On the Outside

Cool new thang: when I got my bloodwork done, the lady filling up those tubes said that I could read my results online in less than 2 days. Brand new service offered by the lab.

Pretty cool.

And as I logged in and refreshed obsessively half a day later, I found zero satisfaction in what I saw when the results finally popped up.

My A1C was the same as before. And yet, I felt so blah about the whole thing. I was tired. I am tired. And is this my first diabetes burnout? I don’t even know what qualifies anymore. My mind is foggy.

Lately everything has been exhausting. I write in my journal with no filter, then read a few days later in horror at what I have put down on paper. I am so incredibly mean to myself. It’s abuse really. I am so highly critical I don’t even want to share with you one sentence. It’s disgusting really.

I am anxious and heartbroken and exhausted and just feel done. This is supposed to be my rest time. There’s no races, no scheduled training. Work is ramping up but not too much. And yet, I am covered in sadness and find it hard to drag myself out of bed or even make breakfast.

I’ve forgotten to have fun, to laugh and as each day passes, that little bit of hopelessness and uncertainty in myself creeps into my brain. Throughout my life I have dealt with anxiety and depression-but this time it seems like it’s wave after wave. The water seems too high and I don’t have the energy to fight.

When I get a low I just stare at it. When it’s time to treat I become extremely irritable (I wasn’t like this before). When my seizures come on I weep so badly my eyes are swollen the next day.

I’ve been wearing my CGM on and off. I know the information is valuable, but I also look down at the screen and can feel defeated. There’s tiny scars on my belly from the instances where I’ve scratched so hard and ripped it off. Two seconds later I regret the move.

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Keeping up this blog as well as Facebook, Twitter, Instagram is just weighing me down. I don’t want to talk about diabetes right now. Can I have a break!?

Is anyone else out there feeling like this? HAVE you felt like this?

This isn’t meant to be a poor me entry. It’s real purpose is to show that despite the overall tone of my site (you can do it! let’s exercise and be happy), I do feel this way sometimes too. Right now, I feel pretty bad.

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7 Comments

  1. You definitely deserve a break! I think it’s mentally good for everyone to take a break from the constant upkeep of diabetes. I’m not saying let it go haywire, but let your mind breathe and not worry about it so often. For myself, I’ve been doing a lot of Basal testing trying to get my number better as I have been having problems; but for the past week or two I stopped recording every number and changing my rates. Everyone needs a break here and there 🙂

    Reply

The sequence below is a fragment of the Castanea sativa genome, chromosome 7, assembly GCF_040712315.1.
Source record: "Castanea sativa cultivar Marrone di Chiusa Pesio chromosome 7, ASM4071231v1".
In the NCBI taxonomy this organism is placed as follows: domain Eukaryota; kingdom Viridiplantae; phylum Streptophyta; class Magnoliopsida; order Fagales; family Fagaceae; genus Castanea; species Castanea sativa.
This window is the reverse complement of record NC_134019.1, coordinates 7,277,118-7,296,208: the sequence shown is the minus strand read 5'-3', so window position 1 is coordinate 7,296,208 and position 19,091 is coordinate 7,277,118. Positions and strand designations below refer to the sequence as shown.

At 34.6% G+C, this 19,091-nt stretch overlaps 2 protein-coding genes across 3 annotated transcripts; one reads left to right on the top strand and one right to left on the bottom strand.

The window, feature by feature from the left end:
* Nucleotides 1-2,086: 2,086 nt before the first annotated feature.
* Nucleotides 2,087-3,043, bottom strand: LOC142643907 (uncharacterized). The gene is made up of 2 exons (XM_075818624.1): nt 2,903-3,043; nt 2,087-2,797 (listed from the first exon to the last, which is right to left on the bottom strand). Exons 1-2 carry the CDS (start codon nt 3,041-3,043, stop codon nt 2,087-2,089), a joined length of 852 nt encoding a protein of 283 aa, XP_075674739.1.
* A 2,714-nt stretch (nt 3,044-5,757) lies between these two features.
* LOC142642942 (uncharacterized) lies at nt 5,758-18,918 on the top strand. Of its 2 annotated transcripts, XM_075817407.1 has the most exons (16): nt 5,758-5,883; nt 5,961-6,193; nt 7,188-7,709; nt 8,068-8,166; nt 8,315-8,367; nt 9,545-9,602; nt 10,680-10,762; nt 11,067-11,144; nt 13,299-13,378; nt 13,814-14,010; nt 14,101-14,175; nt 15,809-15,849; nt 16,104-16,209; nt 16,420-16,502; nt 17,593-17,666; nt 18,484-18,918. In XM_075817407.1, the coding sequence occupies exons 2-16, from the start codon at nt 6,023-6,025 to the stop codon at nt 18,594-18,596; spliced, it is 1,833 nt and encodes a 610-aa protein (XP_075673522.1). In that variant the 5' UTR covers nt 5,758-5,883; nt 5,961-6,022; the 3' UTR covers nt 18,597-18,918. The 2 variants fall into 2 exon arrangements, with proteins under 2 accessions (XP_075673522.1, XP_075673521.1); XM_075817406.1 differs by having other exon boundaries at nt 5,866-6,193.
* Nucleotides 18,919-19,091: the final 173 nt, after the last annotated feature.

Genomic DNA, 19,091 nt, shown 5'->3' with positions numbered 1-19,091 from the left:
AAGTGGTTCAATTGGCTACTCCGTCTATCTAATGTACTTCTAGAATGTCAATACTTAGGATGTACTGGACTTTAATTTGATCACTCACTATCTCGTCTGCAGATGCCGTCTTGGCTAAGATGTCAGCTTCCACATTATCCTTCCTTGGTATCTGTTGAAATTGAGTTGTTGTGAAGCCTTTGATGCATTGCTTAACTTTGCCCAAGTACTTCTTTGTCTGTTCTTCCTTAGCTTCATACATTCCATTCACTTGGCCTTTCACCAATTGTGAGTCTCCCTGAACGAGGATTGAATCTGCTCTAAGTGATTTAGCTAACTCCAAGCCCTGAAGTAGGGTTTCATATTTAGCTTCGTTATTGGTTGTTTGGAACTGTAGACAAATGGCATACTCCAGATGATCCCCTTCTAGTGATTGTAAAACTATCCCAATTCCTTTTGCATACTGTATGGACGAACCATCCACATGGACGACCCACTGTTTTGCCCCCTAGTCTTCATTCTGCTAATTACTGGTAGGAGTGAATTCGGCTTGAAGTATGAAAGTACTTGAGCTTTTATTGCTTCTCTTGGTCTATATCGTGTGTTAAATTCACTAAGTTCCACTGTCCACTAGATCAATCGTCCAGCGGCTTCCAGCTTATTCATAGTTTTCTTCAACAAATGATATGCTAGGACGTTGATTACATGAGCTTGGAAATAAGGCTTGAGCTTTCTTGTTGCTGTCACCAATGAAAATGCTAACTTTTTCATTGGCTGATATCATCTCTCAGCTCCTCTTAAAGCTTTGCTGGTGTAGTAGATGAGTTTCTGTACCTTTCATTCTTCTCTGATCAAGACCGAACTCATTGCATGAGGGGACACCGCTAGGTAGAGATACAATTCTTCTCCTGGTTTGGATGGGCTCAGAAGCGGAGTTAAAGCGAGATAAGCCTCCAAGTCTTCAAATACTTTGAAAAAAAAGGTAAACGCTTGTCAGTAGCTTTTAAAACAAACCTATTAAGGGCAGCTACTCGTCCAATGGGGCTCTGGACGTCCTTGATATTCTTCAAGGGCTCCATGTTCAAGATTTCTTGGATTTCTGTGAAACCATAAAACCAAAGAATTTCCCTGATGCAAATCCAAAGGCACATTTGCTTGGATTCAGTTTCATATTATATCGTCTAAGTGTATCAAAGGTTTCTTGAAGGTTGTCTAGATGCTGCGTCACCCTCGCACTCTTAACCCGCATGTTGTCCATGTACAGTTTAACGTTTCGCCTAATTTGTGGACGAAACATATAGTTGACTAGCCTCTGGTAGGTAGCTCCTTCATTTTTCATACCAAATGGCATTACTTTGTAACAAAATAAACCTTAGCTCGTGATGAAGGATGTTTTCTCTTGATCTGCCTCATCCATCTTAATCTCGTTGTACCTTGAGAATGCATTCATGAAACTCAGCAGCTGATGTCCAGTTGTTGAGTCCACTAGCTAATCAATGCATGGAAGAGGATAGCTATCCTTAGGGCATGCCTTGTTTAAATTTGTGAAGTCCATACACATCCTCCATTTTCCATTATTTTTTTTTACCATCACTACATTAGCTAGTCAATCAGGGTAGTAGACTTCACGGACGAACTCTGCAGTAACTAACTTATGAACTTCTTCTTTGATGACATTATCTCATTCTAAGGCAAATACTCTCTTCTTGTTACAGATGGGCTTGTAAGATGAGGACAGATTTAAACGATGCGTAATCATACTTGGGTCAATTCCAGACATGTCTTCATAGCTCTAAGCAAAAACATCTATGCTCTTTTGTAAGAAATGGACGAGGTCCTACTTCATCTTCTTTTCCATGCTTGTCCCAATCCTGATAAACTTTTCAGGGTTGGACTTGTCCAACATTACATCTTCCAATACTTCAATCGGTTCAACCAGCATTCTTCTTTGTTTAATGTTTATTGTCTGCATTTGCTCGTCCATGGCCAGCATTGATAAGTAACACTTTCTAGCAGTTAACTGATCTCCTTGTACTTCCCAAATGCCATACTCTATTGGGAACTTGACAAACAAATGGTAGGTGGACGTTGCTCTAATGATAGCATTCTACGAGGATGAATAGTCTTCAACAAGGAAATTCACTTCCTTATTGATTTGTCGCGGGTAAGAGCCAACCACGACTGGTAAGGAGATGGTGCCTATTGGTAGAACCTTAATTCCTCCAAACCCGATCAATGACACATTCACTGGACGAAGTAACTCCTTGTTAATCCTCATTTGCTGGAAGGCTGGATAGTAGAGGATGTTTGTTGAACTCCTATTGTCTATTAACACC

1. Thank you James. You don’t know how much it means to me to hear someone else say that. I think I beat myself up so much and it’s sooooo good to know and hear from someone else that hey, it’s okay. So. Many. Hugs.

      Reply

  2. Yep your not alone, I experienced a burnout last month, so much so I pushed myself into such a state I thought I was having a heart attack and was hospitalised! If your like me you probably look at the cgm a billion times a day?? Not good mentally, sometimes we need to find a way to step back and breathe. Hope you have a better time and remember your def not the only one. Sorry if you don’t feel unique now, haha. Take care. Kyle

    Reply

    1. Thank you Kyle 😀 Yes, I can totally relate. I definitely need to take a step back and breathe. Can’t tell you what it means to have support here in the virtual world. I’m glad there are others (not to share in the pain) but to know there’s light at the end of the tunnel.

      Reply

  3. Hi, Jess!
    For what it’s worth, I think you’re describing a very normal thing. Diabetes is a fucking grind and I’m often amazed by how we’re able to just keep pushing through it all as if there’s no energy expense to it all. Bullshit. It’s all hard work. Every bit of it.

    Most of the time we’re able to kick ass and keep going. And sometimes we need to pull back, take a breath, and honor the feelings we’re experiencing.

    Ebbs & flows, right?

    Hang in there. The pendulum swings back the other way. And I actually think it’s a huge accomplishment to simply recognize that you’re feeling this way. Now you can work on some coping mechanisms (one might be just to simply be where you are for a while).

    And I hope it also felt helpful to write about it. That’s a very powerful aspect of blogging in my opinion, and one that I treasure.

    You’ve got this.

    Reply

    1. I’m not sure if I’ll ever get to meet you but if I do, please expect one of those long awkward hugs where you’ll think, ‘this is beyond the socially appropriate time for a hug for the first time but I’m just going to go with it because I’m nice’. Thank you so much for taking the time to write to me and give me encouragement. Sometimes with this blog I feel it’s my duty in a sense to be “rah rah exercise and love life and be positive”. I feel this way because I see so many people blogging and tweeting about how terrible t1d can be which I also totally agree. I almost feel a sense of guilt just saying that hey, I’m not doing well. But you are absolutely right. This is something with ebbs and flows and we need to really respect and take in what we are feeling. Thank you again Scott. Big non-awkward virtual hugs!

      Reply

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